The admissions department at the University of Chicago traffics a ton of mail every day: applications, letters, research projects; senior admissions counselor Grace Chapin said the office is often the college's catch-all for confused senders. A package they received a couple days ago, though, left them confused.
The parcel was addressed to a "Henry Walton Jones, Jr." at the university, and when the office couldn't find the name in the directory, gave it to a student worker to figure out. He returned laughing and with an unusual answer.
"We gave it to a student worker, and the kid came back laughing once he googled it. Some of us are in a haze with finals, you know, so he said it was Indiana Jones' name," said Chapin, a 24-year-old Hyde Park resident. "Then we opened it, and it was very bizarre. There was no explanation as to why it was with us, so we talked about it and decided to put it online."
Inside the package was an elaborate replica of the fictional U. of C. professor Abner Ravenwood's journal from the "Raiders of the Lost Ark" film. Here is how the admissions' office's original Tumblr post described the contents:
"The book itself is a bit dusty, and the cover is teal fabric with a red velvet spine, with weathered inserts and many postcards/pictures of Marion Ravenwood (and some cool old replica money) included. It's clear that it is mostly, but not completely handmade, as although the included paper is weathered all of the "handwriting" and calligraphy lacks the telltale pressure marks of actual handwriting."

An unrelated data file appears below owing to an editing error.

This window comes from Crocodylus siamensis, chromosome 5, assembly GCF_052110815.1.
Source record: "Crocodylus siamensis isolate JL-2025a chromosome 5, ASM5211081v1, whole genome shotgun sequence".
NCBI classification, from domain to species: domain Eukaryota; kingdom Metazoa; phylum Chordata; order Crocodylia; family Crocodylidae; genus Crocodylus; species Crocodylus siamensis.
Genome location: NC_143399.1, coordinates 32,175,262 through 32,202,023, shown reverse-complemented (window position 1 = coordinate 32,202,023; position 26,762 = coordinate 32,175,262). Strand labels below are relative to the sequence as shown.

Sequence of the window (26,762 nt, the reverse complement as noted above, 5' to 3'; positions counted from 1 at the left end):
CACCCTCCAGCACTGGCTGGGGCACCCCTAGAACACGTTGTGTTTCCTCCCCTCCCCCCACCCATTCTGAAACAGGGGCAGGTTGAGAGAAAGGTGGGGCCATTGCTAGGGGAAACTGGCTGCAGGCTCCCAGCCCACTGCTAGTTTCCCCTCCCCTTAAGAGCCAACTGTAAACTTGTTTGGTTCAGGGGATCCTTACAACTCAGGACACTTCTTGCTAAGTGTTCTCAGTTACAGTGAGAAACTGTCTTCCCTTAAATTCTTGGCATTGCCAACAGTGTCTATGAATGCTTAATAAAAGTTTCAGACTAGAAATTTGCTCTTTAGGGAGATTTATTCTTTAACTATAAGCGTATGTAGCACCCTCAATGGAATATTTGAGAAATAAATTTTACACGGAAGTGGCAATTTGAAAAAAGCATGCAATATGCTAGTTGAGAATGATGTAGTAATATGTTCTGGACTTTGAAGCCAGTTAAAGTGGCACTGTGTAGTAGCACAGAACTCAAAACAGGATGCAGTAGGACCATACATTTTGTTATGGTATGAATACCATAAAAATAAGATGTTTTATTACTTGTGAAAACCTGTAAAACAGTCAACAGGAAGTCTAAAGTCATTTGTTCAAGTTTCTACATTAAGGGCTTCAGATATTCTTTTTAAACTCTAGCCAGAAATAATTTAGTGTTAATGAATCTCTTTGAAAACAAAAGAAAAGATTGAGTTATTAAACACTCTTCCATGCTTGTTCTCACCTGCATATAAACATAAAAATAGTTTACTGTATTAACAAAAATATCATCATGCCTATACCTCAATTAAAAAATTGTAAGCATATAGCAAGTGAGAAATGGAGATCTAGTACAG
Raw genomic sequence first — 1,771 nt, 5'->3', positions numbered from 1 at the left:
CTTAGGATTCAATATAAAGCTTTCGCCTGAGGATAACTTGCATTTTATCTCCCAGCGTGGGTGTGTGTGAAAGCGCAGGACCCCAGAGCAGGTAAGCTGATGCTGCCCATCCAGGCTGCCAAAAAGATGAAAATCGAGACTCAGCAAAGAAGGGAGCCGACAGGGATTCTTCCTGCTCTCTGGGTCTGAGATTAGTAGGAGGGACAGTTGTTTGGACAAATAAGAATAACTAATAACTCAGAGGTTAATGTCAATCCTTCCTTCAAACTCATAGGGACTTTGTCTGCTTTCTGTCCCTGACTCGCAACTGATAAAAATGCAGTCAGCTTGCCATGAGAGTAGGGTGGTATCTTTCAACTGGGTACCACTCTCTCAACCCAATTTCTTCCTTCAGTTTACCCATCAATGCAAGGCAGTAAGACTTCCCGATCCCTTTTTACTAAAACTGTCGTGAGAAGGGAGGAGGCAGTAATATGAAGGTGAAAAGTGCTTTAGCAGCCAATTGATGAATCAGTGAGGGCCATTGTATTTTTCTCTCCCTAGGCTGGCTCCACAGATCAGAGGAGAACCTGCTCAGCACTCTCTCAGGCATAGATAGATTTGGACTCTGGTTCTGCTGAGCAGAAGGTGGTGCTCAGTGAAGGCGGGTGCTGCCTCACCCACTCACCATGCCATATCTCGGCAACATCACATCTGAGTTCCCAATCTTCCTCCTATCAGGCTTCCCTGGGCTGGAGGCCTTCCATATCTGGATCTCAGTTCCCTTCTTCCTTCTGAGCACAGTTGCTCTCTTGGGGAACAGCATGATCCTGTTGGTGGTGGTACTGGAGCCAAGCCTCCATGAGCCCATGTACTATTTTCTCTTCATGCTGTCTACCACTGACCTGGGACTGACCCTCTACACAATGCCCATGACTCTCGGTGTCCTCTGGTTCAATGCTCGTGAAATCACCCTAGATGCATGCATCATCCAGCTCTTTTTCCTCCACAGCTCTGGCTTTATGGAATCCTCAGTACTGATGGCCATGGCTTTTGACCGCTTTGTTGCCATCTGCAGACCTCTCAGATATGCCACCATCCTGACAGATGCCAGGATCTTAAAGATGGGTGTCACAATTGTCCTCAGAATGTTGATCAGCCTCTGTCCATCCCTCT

Once they threw pictures of the package up on their Tumblr, responses starting pouring in. Chapin said several different publications called about the story, and many people offered potential explanations behind the mystery.
A very similar imitation journal is available on eBay, and one suggested explanation, however unexciting, is that this package broke free of any other packaging, and the faux-postage on the interior journal package caused the mailman to simply bring it to the university.
Chapin said other people have guessed that the journal is part of a large-scale "alternate reality" game, where players plant clues for other players in the game that often follow unusual methods and find their way onto the Internet. Another is that it's part of an Indiana Jones promotion, but she said the office hadn't heard back from the studio in regard to that. The last reason they've had suggested is that the book is an art abandonment project, where an artist alters an existing work to be their own, then leaves it for someone else to find.
None of these have been confirmed, however, and Chapin said she's never received any kind of mail like this before.
"They aren't in the quality of ridiculous, but we do get art projects and research projects from people. This is very, very different," she said.
While the office hasn't decided what to do with the package yet (they're considering trying to archive it in the library's special collections), Chapin said if they find out it was part of an admission package, they would be impressed with something so intricate and interesting. She was quick to add, "I don't want to get everyone sending us elaborate Indiana Jones creations, though."
Chapin said the excitement has made for a nice change of pace at the office, but the university just wants to unearth the mystery of journal.
"It's been wild for us today [Thursday]," she said. "We're going to be posting a follow-up with all the explanations we've been getting and what we know later."
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